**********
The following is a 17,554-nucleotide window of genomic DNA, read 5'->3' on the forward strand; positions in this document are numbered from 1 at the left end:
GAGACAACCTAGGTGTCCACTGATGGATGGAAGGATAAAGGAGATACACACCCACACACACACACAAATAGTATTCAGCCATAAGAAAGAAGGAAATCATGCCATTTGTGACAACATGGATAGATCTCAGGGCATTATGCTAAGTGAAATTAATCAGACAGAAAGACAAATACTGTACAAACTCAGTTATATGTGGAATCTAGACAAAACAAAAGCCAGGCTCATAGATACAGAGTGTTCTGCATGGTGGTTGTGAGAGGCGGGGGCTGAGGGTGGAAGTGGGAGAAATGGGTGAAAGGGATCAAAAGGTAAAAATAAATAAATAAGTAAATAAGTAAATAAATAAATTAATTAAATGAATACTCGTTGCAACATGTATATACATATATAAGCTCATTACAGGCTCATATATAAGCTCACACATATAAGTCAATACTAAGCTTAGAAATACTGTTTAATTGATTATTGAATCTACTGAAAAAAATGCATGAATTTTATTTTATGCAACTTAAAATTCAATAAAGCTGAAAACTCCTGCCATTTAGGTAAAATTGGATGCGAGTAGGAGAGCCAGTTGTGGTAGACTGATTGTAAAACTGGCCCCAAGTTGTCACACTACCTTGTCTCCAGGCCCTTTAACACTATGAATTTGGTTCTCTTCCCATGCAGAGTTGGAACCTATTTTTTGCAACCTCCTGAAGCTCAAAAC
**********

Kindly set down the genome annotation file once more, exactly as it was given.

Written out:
The following is a 17,554-nucleotide window of genomic DNA, read 5'->3' on the forward strand; positions in this document are numbered from 1 at the left end:
GAGACAACCTAGGTGTCCACTGATGGATGGAAGGATAAAGGAGATACACACCCACACACACACACAAATAGTATTCAGCCATAAGAAAGAAGGAAATCATGCCATTTGTGACAACATGGATAGATCTCAGGGCATTATGCTAAGTGAAATTAATCAGACAGAAAGACAAATACTGTACAAACTCAGTTATATGTGGAATCTAGACAAAACAAAAGCCAGGCTCATAGATACAGAGTGTTCTGCATGGTGGTTGTGAGAGGCGGGGGCTGAGGGTGGAAGTGGGAGAAATGGGTGAAAGGGATCAAAAGGTAAAAATAAATAAATAAGTAAATAAGTAAATAAATAAATTAATTAAATGAATACTCGTTGCAACATGTATATACATATATAAGCTCATTACAGGCTCATATATAAGCTCACACATATAAGTCAATACTAAGCTTAGAAATACTGTTTAATTGATTATTGAATCTACTGAAAAAAATGCATGAATTTTATTTTATGCAACTTAAAATTCAATAAAGCTGAAAACTCCTGCCATTTAGGTAAAATTGGATGCGAGTAGGAGAGCCAGTTGTGGTAGACTGATTGTAAAACTGGCCCCAAGTTGTCACACTACCTTGTCTCCAGGCCCTTTAACACTATGAATTTGGTTCTCTTCCCATGCAGAGTTGGAACCTATTTTTTGCAACCTCCTGAAGCTCAAAAC